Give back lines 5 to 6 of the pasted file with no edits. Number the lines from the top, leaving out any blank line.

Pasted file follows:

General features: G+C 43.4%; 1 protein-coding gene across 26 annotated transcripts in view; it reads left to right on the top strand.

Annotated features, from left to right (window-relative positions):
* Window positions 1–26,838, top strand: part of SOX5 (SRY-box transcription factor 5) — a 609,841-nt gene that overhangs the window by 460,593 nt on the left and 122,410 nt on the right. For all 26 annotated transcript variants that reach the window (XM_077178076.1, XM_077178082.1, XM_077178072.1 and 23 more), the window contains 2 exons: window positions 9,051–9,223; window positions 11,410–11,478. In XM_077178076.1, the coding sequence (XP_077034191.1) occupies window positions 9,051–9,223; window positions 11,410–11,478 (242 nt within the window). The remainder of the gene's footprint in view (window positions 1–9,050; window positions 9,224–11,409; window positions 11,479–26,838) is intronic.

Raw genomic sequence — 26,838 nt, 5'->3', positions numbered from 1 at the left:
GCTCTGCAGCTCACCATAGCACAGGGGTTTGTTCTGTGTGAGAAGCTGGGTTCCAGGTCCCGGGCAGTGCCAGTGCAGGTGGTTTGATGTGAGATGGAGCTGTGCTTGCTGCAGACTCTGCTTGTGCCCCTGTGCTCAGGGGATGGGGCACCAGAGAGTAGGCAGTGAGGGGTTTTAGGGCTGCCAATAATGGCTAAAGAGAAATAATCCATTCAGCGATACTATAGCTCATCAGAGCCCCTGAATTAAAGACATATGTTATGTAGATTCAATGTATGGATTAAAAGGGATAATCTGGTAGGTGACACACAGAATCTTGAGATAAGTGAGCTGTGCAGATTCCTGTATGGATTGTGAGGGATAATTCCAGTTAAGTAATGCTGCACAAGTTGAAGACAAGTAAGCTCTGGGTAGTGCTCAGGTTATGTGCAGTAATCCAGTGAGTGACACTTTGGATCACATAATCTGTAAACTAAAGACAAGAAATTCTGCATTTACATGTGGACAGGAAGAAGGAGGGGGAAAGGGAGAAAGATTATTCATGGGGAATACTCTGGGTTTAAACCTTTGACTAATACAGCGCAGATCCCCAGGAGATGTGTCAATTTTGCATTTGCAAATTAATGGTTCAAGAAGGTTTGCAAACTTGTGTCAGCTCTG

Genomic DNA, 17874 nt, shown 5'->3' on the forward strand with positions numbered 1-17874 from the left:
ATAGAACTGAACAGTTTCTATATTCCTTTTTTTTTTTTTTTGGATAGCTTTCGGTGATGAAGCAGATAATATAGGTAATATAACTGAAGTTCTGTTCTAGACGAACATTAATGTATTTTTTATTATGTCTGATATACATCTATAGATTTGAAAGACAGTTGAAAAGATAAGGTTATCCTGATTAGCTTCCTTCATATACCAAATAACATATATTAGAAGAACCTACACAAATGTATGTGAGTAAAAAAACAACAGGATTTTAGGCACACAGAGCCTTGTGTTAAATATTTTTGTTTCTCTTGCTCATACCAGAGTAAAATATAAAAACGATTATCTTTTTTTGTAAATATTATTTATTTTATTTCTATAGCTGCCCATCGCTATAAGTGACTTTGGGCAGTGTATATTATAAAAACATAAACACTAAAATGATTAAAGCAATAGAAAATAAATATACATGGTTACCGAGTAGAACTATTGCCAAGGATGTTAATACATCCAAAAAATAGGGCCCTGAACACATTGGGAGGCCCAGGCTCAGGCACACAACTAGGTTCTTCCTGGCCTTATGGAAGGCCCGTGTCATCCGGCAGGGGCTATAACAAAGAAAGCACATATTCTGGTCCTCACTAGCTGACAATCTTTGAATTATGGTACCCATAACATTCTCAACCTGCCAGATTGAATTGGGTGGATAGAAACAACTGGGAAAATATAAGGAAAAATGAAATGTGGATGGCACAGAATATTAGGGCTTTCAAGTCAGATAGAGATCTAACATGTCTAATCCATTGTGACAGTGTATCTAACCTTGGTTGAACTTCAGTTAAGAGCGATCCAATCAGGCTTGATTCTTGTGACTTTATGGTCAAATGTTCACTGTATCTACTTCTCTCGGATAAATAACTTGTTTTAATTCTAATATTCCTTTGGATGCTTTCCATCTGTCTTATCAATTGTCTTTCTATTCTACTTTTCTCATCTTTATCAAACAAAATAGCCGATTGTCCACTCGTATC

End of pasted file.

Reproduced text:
GCTCTGCAGCTCACCATAGCACAGGGGTTTGTTCTGTGTGAGAAGCTGGGTTCCAGGTCCCGGGCAGTGCCAGTGCAGGTGGTTTGATGTGAGATGGAGCTGTGCTTGCTGCAGACTCTGCTTGTGCCCCTGTGCTCAGGGGATGGGGCACCAGAGAGTAGGCAGTGAGGGGTTTTAGGGCTGCCAATAATGGCTAAAGAGAAATAATCCATTCAGCGATACTATAGCTCATCAGAGCCCCTGAATTAAAGACATATGTTATGTAGATTCAATGTATGGATTAAAAGGGATAATCTGGTAGGTGACACACAGAATCTTGAGATAAGTGAGCTGTGCAGATTCCTGTATGGATTGTGAGGGATAATTCCAGTTAAGTAATGCTGCACAAGTTGAAGACAAGTAAGCTCTGGGTAGTGCTCAGGTTATGTGCAGTAATCCAGTGAGTGACACTTTGGATCACATAATCTGTAAACTAAAGACAAGAAATTCTGCATTTACATGTGGACAGGAAGAAGGAGGGGGAAAGGGAGAAAGATTATTCATGGGGAATACTCTGGGTTTAAACCTTTGACTAATACAGCGCAGATCCCCAGGAGATGTGTCAATTTTGCATTTGCAAATTAATGGTTCAAGAAGGTTTGCAAACTTGTGTCAGCTCTG

Genomic DNA, 17874 nt, shown 5'->3' on the forward strand with positions numbered 1-17874 from the left: